Caught in the Act

John 7:53-8:11

Just like the parable of the prodigal son in Luke 15, this story gives us one of those intimate glimpses into the heart of God. This is a picture of pure grace in action.

We need to start up front by noticing that your Bible may have this passage blocked off from the rest of the text with the note: [[The earliest and best Greek manuscripts and many other ancient witnesses do not have John 7:53-8:11.]] And while that is true, almost all scholars agree that though it was probably not in the original manuscript from the hand of John, this story rings true as a story that undoubtedly occurred during the ministry of Jesus. It has the marks of eyewitness authenticity.

Having said that, the passage begins with a contextual note: “Then each went to his own home. But Jesus went to the Mount of Olives.” It puts us into the context of chapter seven in which Jesus is in conflict and confrontation with the Jewish leaders who have decided that he is too dangerous to be allowed to live. The rulers try to seize him, but are unable to lay a hand on him, “because his time had not yet come.” Though they are sent to arrest him, even the temple guards come back empty handed saying, “No one ever spoke the way this man does.”

Our passage this morning will give us a perfect example of how powerfully his words affected even the most hardened of hearts.

Let’s begin by reading the passage together:

But Jesus went to the Mount of Olives. At dawn he appeared again in the temple courts, where all the people gathered around him, and he sat down to teach them. The teachers of the law and the Pharisees brought in a woman caught in adultery. They made her stand before the group and said to Jesus, “Teacher, this woman was caught in the act of adultery. In the Law Moses commanded us to stone such women. Now what do you say?” They were using this question as a trap, in order to have a basis for accusing him. But Jesus bent down and started to write on the ground with his finger. When they kept on questioning him, he straightened up and said to them, “If any one of you is without sin, let him be the first to throw a stone at her.” Again he stooped down and wrote on the ground. At this, those who heard began to go away one at a time, the older ones first, until only Jesus was left, with the woman still standing there. Jesus straightened up and asked her, “Woman, where are they? Has no one condemned you?” “No one, sir,” she said. “Then neither do I condemn you,” Jesus declared. “Go now and leave your life of sin.” (John 7:53-8:11)

This story, much like the parable of the prodigal son, is a picture of what God’s grace looks like in flesh and blood. It is not some abstract definition, but a real life demonstration of how it looks when Jesus imparts this gift of gracious forgiveness. And also, much like the story of the prodigal son, it shows the kind of reaction that comes from those who hate the idea that God will forgive just anyone.

This short story really has three movements: the setup, the sinner and the savior.

First, the setup. And the setup comes in two parts. First, we are introduced to this intricately planned setup of the woman. John calls her, “a woman caught in adultery.” But this isn’t a coincidental happening. A husband didn’t happen in on his wife with her lover and run to tell the Pharisees. I know this because they didn’t drag the man before Jesus as well. If they were truly concerned about a law being violated, Leviticus 20 declared that the woman and the man should both be put to death, but only the woman has been brought before Jesus.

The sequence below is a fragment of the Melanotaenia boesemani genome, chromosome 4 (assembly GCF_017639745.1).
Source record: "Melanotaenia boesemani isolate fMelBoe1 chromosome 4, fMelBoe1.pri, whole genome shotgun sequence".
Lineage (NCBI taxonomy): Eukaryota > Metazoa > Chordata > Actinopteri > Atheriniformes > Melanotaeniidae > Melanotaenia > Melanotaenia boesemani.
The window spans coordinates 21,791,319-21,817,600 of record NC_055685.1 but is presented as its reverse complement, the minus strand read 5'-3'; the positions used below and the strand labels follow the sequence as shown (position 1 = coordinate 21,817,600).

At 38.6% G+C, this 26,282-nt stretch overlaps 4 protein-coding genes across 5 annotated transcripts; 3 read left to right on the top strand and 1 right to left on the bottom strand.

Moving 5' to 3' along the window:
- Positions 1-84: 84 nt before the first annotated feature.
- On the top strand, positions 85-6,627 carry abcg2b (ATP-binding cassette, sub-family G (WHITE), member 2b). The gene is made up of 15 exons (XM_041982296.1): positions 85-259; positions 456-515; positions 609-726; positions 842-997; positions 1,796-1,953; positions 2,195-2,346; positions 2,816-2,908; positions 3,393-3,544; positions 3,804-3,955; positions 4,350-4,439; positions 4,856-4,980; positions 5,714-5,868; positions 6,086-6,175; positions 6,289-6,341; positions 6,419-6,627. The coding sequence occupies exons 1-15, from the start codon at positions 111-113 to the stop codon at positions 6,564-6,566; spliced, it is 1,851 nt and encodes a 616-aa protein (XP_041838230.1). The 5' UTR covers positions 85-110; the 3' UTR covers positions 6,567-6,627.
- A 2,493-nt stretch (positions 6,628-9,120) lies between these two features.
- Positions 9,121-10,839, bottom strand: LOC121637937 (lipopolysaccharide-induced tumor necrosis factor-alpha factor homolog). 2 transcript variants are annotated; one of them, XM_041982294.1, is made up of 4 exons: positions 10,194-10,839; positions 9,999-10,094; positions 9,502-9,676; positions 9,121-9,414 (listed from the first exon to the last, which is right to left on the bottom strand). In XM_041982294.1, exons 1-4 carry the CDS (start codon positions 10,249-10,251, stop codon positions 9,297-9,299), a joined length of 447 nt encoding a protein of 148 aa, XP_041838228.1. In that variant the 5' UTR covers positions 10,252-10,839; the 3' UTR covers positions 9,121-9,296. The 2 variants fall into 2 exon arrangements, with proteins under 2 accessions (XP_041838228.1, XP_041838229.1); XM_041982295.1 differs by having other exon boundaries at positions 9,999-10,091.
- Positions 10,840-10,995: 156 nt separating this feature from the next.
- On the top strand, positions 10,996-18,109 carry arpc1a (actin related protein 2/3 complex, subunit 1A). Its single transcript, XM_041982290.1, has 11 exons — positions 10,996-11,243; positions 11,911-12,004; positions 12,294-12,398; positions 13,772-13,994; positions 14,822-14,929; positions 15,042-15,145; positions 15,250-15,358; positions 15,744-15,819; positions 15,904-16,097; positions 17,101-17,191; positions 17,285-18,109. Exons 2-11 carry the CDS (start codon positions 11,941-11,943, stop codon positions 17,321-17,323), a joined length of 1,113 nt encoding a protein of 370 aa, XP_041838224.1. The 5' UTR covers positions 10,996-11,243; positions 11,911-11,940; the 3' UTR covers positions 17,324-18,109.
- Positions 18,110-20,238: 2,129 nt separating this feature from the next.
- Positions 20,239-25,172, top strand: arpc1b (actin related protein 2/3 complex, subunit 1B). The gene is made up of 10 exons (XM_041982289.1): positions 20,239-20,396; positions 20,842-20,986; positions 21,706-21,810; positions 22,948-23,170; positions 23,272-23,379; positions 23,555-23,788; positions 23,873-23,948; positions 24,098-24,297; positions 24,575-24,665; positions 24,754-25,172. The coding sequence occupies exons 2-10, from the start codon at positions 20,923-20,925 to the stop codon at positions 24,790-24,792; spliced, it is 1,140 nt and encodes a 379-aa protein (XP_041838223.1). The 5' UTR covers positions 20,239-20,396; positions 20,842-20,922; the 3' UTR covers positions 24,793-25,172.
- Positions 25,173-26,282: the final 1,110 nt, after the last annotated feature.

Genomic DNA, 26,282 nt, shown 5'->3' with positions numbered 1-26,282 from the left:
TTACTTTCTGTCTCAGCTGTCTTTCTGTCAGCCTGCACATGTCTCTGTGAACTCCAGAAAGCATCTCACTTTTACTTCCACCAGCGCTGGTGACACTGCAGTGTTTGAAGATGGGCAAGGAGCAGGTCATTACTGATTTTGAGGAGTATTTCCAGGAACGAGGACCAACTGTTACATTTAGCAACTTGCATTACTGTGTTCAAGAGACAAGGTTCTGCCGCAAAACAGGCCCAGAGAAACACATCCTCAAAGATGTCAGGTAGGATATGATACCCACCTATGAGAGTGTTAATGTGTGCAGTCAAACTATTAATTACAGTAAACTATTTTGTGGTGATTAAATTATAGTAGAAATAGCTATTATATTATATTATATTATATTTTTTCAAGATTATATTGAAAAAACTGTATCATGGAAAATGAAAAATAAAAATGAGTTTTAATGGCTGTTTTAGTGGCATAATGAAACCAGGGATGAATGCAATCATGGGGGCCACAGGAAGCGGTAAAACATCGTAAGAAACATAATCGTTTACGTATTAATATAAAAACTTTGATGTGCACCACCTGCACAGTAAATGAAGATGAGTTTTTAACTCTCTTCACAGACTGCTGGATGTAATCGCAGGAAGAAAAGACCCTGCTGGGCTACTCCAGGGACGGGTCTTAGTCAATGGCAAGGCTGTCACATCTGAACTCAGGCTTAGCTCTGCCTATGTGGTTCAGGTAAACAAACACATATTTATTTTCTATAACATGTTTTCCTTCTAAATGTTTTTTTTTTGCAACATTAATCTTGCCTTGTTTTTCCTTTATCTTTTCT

One can only suppose that the man involved was one of their own who set up the context in which they would conveniently find this woman who would serve as the scapegoat. I’m sure they sprang their trap and seized the woman early in the morning and dragged her from the bed half naked to bring her on display before Jesus. They wanted to humiliate the woman, but even more they wanted to create a dilemma from which Jesus cannot escape.

I also know that it was a setup because the accusers tell Jesus, “In the Law Moses commanded us to stone such women,” assuming that they were all standing there with stones in their hands ready to stone her to death. But in the Temple courtyards, there are no stones laying around for people to pick up and use – they had to bring them with them. This situation is contrived and premeditated. The woman is a pawn, Jesus is their target.

We don’t know much about this woman, but we can imagine her shame. A group of men storm into the bedroom where she lies with the man. They grab her and drag her from the bed, frightened and ashamed and confused as she watches the man cloth himself and walk away. They drag her through the crowd who are listening to Jesus teach and make her stand before the crowd as they proudly proclaim, “we caught this woman in the act of adultery.”

David Seamans, a Christian counselor, tells of a young woman he counseled who could never get on with her life – never could open up and love anyone unconditionally. She told him how, in growing up, she could never do anything that pleased her mother, couldn’t ever meet up to her mother’s expectations.

She took piano lessons and worked very hard for one recital and her turn came to play and she was flawless. Her teacher leaned over and whispered, “You were perfect.” She ran down the steps of the stage to go sit with her mother, who was silent for about ten minutes, and then leaned over and whispered loudly, “I was so embarrassed. Your slip was showing the whole time.”